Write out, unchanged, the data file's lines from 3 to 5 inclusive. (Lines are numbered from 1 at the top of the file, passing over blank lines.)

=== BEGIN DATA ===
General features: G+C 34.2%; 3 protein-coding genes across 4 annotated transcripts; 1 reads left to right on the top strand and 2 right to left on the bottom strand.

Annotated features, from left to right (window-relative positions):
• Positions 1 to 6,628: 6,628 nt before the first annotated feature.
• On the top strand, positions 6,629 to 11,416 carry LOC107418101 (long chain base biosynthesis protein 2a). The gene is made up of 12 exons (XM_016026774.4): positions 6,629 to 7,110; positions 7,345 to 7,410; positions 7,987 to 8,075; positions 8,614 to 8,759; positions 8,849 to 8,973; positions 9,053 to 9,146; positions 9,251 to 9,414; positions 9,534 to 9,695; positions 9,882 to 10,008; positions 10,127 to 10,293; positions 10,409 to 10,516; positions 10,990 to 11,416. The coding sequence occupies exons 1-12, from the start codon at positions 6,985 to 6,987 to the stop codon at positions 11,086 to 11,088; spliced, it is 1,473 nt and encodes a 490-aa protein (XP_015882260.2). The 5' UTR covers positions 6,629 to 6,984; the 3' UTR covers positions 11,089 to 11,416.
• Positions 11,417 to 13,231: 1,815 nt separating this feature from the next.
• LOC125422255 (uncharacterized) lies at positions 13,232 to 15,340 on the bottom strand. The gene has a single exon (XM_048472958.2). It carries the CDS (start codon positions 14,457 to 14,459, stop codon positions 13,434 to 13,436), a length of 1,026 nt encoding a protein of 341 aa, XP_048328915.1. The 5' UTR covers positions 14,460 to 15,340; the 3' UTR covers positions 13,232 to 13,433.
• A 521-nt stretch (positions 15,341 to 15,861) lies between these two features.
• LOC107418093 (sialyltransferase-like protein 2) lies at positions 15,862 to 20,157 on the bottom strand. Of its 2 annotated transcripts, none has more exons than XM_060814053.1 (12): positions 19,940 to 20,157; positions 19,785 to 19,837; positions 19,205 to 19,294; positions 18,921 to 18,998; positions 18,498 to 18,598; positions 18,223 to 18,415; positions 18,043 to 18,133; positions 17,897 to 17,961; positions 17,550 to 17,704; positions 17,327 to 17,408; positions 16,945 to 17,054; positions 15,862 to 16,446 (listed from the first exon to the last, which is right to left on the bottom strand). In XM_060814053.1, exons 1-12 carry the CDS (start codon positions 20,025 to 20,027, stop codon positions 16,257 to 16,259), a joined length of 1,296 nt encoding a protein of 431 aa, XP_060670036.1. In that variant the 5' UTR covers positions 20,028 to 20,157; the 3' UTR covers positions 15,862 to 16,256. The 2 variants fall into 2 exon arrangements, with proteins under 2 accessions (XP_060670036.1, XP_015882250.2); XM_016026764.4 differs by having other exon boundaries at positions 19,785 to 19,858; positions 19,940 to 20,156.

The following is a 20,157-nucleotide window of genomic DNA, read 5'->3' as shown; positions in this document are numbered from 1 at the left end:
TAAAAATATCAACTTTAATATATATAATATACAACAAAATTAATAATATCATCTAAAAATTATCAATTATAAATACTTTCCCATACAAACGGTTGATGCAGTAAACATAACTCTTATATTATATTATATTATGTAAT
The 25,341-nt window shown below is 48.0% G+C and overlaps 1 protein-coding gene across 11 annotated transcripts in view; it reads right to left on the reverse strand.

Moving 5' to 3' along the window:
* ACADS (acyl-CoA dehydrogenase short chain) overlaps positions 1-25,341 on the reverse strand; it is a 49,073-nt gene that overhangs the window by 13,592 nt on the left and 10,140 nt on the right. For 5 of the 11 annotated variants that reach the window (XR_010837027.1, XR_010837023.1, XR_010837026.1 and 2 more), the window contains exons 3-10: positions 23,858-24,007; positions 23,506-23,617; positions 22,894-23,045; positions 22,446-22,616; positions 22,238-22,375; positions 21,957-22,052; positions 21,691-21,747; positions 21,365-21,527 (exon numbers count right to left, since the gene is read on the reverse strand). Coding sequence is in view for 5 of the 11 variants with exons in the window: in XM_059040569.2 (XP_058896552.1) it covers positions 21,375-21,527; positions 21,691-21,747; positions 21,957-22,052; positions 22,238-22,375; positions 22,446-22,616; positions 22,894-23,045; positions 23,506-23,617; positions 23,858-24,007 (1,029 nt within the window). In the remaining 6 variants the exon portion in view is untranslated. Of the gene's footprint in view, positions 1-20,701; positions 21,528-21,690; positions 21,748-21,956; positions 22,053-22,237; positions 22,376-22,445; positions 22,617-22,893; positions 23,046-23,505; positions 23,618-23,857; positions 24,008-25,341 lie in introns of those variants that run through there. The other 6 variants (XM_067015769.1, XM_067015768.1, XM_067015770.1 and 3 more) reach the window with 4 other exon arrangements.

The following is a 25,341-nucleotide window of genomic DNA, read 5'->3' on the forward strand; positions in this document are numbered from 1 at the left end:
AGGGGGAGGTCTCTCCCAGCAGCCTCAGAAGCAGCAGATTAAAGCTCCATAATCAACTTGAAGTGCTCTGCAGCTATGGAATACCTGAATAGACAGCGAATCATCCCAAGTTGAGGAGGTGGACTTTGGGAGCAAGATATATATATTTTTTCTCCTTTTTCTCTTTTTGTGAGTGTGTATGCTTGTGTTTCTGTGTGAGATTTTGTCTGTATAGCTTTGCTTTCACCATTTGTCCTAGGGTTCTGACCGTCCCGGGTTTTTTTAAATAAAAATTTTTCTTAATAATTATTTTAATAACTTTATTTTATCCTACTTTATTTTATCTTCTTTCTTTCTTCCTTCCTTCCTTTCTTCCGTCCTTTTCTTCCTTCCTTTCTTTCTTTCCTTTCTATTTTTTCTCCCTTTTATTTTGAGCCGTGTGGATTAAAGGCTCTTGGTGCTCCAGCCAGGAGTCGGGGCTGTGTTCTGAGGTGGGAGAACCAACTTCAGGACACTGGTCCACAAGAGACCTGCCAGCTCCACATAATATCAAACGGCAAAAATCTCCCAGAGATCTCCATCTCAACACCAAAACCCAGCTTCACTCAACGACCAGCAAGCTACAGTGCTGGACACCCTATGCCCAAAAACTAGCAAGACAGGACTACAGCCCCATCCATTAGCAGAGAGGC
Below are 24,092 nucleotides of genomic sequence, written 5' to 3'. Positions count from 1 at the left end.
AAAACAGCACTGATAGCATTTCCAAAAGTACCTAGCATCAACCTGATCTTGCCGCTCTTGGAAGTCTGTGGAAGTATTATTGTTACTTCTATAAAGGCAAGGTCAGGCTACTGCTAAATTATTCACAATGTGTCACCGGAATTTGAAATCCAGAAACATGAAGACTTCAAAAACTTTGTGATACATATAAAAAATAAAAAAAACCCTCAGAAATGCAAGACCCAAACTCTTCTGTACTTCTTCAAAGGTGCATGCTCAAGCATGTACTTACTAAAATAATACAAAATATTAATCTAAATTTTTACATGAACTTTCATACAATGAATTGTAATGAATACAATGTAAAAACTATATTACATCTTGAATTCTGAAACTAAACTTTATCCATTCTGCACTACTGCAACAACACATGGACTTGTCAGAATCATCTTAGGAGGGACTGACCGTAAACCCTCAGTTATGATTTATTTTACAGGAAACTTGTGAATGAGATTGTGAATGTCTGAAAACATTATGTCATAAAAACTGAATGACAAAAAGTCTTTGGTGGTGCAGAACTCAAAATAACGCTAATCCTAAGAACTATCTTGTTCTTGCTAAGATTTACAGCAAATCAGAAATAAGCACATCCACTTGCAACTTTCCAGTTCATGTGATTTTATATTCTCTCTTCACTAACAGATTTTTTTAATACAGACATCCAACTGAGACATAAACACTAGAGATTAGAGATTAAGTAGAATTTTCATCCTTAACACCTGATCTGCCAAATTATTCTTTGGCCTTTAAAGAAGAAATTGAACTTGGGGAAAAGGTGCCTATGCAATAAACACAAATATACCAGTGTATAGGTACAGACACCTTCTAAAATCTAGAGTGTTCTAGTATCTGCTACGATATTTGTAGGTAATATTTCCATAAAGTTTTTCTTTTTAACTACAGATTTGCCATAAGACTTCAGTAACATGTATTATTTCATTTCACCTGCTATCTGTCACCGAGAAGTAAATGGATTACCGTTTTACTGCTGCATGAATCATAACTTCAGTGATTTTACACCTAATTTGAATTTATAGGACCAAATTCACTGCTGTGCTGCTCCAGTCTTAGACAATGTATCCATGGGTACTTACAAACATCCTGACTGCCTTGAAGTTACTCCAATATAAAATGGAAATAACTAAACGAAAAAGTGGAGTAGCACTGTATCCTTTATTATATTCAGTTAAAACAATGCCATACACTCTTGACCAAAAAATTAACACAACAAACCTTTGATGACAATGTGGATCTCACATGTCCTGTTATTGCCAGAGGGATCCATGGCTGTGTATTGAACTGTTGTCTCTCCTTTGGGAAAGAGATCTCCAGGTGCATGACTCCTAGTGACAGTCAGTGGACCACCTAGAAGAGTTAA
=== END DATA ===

• Positions 1 to 6,628: 6,628 nt before the first annotated feature.
• On the top strand, positions 6,629 to 11,416 carry LOC107418101 (long chain base biosynthesis protein 2a). The gene is made up of 12 exons (XM_016026774.4): positions 6,629 to 7,110; positions 7,345 to 7,410; positions 7,987 to 8,075; positions 8,614 to 8,759; positions 8,849 to 8,973; positions 9,053 to 9,146; positions 9,251 to 9,414; positions 9,534 to 9,695; positions 9,882 to 10,008; positions 10,127 to 10,293; positions 10,409 to 10,516; positions 10,990 to 11,416. The coding sequence occupies exons 1-12, from the start codon at positions 6,985 to 6,987 to the stop codon at positions 11,086 to 11,088; spliced, it is 1,473 nt and encodes a 490-aa protein (XP_015882260.2). The 5' UTR covers positions 6,629 to 6,984; the 3' UTR covers positions 11,089 to 11,416.
• Positions 11,417 to 13,231: 1,815 nt separating this feature from the next.